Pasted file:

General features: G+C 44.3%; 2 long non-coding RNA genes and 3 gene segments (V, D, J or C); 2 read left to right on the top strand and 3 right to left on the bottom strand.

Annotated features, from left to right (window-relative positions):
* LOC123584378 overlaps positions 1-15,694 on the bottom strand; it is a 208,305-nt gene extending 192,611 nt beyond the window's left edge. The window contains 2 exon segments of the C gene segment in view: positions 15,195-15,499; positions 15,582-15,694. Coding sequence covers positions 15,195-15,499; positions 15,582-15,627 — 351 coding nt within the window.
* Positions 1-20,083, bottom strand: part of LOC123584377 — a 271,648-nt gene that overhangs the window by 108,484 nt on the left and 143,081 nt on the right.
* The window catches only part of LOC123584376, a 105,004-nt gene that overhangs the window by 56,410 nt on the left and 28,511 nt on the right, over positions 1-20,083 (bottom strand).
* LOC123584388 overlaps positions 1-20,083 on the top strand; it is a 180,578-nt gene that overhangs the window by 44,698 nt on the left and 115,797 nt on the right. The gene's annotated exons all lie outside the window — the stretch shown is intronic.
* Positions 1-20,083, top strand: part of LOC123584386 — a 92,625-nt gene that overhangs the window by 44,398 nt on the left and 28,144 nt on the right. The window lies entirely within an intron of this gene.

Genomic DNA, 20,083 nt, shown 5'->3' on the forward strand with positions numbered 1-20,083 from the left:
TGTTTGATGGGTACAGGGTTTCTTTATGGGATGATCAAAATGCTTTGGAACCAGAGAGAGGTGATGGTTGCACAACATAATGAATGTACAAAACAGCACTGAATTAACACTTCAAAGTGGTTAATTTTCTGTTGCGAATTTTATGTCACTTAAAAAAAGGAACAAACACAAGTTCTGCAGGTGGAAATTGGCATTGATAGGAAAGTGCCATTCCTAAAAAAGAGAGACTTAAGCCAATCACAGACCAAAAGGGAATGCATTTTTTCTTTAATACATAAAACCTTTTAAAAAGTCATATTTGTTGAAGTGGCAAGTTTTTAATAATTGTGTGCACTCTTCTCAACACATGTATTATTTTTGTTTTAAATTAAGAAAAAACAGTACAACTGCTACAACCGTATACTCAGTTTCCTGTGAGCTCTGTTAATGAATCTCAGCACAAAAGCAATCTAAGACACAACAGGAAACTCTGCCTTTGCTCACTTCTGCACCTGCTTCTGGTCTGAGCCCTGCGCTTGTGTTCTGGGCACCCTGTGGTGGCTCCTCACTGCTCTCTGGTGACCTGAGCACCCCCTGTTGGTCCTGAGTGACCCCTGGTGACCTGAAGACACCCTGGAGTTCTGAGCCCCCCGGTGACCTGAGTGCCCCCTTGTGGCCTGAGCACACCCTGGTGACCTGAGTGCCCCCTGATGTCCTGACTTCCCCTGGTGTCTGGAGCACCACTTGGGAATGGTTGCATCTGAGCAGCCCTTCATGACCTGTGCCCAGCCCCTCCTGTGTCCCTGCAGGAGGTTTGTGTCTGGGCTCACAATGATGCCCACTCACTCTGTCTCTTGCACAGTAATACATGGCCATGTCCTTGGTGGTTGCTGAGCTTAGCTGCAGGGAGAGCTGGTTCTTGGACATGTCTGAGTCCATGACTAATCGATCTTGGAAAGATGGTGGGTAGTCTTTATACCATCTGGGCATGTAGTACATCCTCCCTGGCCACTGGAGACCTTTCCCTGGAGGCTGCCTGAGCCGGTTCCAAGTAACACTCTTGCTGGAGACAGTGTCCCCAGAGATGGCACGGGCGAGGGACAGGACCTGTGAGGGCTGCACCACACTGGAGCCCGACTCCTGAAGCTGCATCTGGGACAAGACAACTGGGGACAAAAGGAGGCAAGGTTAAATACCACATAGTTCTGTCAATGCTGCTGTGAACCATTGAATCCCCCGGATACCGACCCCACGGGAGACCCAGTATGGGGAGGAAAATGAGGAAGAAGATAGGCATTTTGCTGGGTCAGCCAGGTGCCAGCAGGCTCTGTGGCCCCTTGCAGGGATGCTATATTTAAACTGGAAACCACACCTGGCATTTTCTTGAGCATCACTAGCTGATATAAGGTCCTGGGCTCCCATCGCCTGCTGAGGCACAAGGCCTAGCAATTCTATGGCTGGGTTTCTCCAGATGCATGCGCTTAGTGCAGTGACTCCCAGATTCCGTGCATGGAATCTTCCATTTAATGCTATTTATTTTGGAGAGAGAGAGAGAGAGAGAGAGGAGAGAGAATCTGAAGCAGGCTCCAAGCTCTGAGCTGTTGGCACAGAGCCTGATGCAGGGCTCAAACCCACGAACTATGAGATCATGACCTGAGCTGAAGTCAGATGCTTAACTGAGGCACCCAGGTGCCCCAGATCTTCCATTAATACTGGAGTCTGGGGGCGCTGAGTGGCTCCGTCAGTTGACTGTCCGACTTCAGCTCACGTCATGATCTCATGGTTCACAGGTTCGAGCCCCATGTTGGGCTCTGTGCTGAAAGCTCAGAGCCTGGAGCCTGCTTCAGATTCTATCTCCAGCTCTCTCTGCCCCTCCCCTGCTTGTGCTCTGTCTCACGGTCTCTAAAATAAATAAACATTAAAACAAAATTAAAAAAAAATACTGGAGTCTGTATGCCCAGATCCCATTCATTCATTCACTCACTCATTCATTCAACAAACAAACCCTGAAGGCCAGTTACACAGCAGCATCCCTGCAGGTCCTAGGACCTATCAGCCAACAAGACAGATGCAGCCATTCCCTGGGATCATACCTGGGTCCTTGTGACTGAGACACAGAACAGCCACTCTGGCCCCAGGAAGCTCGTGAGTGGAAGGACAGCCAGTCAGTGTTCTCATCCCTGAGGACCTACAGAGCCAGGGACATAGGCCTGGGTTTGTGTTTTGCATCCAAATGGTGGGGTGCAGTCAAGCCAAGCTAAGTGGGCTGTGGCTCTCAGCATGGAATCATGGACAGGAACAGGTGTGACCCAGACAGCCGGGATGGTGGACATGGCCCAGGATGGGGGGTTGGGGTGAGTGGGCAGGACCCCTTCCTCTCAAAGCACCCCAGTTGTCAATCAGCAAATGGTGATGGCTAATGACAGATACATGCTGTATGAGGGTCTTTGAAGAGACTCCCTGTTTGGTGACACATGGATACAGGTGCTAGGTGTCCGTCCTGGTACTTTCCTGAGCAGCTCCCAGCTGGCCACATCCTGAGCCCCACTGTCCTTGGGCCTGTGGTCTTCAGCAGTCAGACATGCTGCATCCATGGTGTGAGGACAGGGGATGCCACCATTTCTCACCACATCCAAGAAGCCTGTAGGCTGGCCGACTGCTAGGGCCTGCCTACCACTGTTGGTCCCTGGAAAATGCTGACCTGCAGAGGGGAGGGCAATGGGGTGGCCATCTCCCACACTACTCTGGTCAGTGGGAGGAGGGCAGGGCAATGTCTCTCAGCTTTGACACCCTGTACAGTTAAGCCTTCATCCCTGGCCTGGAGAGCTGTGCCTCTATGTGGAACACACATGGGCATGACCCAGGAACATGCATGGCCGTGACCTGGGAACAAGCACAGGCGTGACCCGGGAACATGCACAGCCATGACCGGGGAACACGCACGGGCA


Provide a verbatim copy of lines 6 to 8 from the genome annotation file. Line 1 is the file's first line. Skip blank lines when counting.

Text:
* LOC123584388 overlaps positions 1-20,083 on the top strand; it is a 180,578-nt gene that overhangs the window by 44,698 nt on the left and 115,797 nt on the right. The gene's annotated exons all lie outside the window — the stretch shown is intronic.
* Positions 1-20,083, top strand: part of LOC123584386 — a 92,625-nt gene that overhangs the window by 44,398 nt on the left and 28,144 nt on the right. The window lies entirely within an intron of this gene.

Genomic DNA, 20,083 nt, shown 5'->3' on the forward strand with positions numbered 1-20,083 from the left: